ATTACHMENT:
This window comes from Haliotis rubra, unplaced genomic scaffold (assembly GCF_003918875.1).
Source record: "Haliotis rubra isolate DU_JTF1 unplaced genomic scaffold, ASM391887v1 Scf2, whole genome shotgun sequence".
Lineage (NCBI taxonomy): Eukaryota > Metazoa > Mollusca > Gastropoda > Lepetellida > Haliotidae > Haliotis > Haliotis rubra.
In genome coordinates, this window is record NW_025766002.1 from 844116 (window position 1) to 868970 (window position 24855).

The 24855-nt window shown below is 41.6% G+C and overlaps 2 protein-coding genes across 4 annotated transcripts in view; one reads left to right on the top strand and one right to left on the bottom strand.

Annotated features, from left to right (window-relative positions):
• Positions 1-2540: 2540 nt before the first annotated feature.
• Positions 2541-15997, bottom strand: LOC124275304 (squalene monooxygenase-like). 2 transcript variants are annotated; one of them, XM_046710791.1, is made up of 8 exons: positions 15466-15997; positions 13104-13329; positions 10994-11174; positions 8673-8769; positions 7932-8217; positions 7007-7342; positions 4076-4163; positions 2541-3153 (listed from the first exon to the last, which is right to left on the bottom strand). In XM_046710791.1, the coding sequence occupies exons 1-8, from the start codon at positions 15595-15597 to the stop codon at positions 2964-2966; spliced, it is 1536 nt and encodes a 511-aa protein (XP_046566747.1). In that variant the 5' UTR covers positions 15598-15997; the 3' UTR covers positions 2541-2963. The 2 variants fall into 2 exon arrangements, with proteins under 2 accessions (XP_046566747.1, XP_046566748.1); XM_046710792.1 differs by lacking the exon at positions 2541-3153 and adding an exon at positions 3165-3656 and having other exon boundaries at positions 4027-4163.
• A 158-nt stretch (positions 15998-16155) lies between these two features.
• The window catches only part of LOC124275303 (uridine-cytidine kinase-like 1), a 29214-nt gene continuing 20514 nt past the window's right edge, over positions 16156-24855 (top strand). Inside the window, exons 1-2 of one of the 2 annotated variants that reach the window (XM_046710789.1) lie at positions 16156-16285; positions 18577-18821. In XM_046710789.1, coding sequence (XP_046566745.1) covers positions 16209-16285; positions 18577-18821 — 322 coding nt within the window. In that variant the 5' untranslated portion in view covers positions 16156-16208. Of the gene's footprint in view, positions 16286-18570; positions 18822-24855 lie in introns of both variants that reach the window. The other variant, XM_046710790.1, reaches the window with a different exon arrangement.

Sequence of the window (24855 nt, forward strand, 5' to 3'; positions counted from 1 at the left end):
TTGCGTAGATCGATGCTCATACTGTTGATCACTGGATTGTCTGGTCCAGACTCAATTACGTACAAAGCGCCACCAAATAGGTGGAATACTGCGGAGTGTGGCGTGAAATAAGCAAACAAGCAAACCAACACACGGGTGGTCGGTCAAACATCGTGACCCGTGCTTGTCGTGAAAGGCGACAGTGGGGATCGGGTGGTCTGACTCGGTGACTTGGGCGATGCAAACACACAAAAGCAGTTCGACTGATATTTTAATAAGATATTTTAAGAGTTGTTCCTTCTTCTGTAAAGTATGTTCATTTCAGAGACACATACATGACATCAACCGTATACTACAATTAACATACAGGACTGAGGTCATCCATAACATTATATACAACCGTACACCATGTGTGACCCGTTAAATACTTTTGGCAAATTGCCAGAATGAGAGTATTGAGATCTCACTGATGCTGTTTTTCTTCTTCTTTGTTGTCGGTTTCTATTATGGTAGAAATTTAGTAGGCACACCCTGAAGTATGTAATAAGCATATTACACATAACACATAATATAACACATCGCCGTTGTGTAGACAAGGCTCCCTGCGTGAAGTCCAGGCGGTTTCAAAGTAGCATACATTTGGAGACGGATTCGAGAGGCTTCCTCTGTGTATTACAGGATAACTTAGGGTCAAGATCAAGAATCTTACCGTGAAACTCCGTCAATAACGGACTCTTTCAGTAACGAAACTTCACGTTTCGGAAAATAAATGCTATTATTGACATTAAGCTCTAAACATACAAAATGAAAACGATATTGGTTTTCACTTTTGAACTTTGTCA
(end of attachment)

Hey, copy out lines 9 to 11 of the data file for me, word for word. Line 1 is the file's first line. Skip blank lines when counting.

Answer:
• A 158-nt stretch (positions 15998-16155) lies between these two features.
• The window catches only part of LOC124275303 (uridine-cytidine kinase-like 1), a 29214-nt gene continuing 20514 nt past the window's right edge, over positions 16156-24855 (top strand). Inside the window, exons 1-2 of one of the 2 annotated variants that reach the window (XM_046710789.1) lie at positions 16156-16285; positions 18577-18821. In XM_046710789.1, coding sequence (XP_046566745.1) covers positions 16209-16285; positions 18577-18821 — 322 coding nt within the window. In that variant the 5' untranslated portion in view covers positions 16156-16208. Of the gene's footprint in view, positions 16286-18570; positions 18822-24855 lie in introns of both variants that reach the window. The other variant, XM_046710790.1, reaches the window with a different exon arrangement.

Sequence of the window (24855 nt, forward strand, 5' to 3'; positions counted from 1 at the left end):